Multiple guidelines for meter accuracy currently exist, which vary from requiring results to be within 10% of the true or reference value (19) to requiring results to be within 20% of the correct value (20). The ISO 15197 guidelines, which require 95% of results above 75 mg/dL (4.2 mmol/L) to be within 20% of the reference value, are most often cited by device manufacturers as a statement of required accuracy for clinical use (20). However, use of devices that meet this general guideline for meter accuracy (total error) may still result in clinically important insulin dosing errors during TGC, causing some to question whether glucose meters should be used to manage critically ill patients on TGC (8)(9)(10)(18).
Although guidelines for glucose meter accuracy are generally written to reflect total allowable error, that error consists of bias and imprecision. The simulation models help define the roles that bias and imprecision play on insulin dosing errors during TGC. For smaller (1- and 2-category) dosing errors, reducing both bias and imprecision will be necessary to limit the frequency of insulin dosing errors (Fig. 2a⇑ and 2b⇑ ). In contrast, imprecision is the predominant factor in determining the frequency of large (3-category or greater) dosing errors (Fig. 2c⇑ ).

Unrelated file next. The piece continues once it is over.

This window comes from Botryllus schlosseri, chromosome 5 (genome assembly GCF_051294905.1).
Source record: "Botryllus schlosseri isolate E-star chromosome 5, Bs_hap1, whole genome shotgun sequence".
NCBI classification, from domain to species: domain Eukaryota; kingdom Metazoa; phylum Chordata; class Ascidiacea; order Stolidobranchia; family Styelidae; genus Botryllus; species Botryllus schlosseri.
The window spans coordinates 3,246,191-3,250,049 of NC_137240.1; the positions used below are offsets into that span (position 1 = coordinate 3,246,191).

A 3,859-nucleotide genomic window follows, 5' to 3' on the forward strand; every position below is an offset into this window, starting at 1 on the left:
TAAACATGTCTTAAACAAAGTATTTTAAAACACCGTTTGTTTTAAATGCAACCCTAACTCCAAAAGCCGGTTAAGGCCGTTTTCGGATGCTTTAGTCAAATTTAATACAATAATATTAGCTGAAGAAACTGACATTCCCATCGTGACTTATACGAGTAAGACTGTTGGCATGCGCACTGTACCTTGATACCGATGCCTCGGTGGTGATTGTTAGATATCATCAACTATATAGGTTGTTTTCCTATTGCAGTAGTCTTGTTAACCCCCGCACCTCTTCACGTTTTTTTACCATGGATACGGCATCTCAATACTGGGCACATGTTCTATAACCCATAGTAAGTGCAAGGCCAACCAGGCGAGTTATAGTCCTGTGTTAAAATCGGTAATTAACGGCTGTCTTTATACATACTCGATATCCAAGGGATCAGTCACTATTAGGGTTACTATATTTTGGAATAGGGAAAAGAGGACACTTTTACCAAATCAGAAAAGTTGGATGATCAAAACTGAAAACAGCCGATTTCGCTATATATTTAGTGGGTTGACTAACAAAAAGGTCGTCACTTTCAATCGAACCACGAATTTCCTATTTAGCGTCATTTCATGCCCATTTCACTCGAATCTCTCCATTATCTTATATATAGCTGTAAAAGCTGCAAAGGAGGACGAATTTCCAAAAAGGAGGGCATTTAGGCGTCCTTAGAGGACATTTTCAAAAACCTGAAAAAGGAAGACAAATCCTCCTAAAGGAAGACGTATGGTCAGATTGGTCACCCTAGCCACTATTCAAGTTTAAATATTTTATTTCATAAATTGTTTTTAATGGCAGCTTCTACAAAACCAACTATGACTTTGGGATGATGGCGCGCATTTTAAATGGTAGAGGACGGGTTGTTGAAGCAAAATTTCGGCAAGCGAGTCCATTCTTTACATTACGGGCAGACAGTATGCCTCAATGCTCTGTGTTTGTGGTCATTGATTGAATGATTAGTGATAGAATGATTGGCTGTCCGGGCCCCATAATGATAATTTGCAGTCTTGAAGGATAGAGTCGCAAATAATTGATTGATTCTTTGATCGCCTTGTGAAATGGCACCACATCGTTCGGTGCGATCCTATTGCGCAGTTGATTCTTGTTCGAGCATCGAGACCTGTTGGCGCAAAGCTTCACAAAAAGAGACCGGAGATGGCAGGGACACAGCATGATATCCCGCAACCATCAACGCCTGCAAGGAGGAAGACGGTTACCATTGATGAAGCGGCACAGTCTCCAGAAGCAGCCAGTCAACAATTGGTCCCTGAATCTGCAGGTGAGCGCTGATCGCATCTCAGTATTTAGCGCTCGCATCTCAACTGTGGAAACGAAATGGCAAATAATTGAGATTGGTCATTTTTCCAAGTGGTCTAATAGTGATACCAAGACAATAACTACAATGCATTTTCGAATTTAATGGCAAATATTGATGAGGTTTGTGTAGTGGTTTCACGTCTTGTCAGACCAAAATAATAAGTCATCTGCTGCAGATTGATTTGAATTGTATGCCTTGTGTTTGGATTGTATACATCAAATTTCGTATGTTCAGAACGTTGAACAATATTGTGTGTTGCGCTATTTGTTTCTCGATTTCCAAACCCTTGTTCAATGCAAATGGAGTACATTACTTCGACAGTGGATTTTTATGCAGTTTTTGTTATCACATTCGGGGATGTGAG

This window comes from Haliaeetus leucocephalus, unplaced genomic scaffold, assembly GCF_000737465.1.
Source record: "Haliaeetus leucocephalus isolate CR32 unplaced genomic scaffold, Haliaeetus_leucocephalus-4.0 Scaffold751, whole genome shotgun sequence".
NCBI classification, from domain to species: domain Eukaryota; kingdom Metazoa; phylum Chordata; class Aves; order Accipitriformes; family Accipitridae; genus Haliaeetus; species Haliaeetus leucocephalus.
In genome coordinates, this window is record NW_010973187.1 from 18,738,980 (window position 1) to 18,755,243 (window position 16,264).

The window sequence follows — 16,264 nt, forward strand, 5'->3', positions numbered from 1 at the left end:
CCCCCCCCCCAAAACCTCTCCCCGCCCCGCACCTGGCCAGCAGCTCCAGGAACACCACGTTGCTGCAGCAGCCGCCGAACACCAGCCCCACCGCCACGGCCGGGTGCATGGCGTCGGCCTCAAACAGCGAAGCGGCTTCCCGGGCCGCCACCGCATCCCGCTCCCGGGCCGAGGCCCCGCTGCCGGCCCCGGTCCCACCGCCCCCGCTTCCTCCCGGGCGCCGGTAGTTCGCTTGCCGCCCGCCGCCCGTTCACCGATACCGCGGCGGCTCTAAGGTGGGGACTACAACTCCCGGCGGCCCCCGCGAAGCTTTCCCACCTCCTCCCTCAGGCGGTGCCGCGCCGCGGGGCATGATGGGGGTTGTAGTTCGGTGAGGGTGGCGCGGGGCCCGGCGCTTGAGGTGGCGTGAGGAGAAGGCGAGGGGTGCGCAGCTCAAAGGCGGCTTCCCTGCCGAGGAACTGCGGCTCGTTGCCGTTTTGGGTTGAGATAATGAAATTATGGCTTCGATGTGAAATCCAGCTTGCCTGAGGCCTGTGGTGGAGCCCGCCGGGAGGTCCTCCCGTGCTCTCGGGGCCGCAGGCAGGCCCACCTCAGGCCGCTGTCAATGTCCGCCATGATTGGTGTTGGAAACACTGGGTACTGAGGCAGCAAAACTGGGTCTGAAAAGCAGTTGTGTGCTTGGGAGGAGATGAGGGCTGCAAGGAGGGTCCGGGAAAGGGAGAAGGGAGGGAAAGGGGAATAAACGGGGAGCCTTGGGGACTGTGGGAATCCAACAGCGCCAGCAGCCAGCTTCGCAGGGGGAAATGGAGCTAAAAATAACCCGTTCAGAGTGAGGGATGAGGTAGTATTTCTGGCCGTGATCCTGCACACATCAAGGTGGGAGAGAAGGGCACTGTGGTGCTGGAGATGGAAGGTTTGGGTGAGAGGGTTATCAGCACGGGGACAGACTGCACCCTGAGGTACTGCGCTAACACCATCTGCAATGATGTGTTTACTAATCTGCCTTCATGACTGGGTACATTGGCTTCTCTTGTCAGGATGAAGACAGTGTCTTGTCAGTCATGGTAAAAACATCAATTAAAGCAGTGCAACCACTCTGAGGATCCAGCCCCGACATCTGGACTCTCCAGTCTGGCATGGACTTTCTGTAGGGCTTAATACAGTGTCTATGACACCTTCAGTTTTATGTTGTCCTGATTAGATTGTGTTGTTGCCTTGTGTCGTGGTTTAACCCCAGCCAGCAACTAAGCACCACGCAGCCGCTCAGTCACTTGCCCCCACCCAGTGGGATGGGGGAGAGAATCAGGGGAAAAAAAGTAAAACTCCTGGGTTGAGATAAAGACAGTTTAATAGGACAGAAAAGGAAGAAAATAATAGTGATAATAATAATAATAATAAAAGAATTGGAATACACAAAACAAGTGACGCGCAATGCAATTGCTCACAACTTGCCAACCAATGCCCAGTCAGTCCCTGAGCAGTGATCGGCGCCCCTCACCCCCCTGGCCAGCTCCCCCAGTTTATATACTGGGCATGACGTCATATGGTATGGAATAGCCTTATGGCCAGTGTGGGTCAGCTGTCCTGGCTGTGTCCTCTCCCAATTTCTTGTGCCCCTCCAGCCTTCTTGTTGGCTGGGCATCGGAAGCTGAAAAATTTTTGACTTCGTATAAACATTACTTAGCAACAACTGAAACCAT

One-category insulin dosing errors were observed frequently with all error conditions in both models. However, the frequent measurement (hourly in many protocols) of blood glucose may diminish the risk of one-category dosing errors during TGC. A 10% TEa condition is predicted to allow only 0.2% of insulin dosing decisions to contain ≥2-category insulin dosing errors. This increased to 2%–5% dosing errors when 15% TEa was assumed; and 6%–20% ≥2-category errors with 20% TEa. Unfortunately, there are limited clinical outcome data available to determine the risk posed by 2-category insulin dosing errors during TGC.
The most critical errors to prevent are those that are likely to lead to hypoglycemia (17)(18), which in the TGC protocol used for data simulation would represent ≥3-category dosing errors. Both simulation models predict that the 20% total error condition would allow ≥3-category insulin dosing errors to occur with some frequency (>0.2%).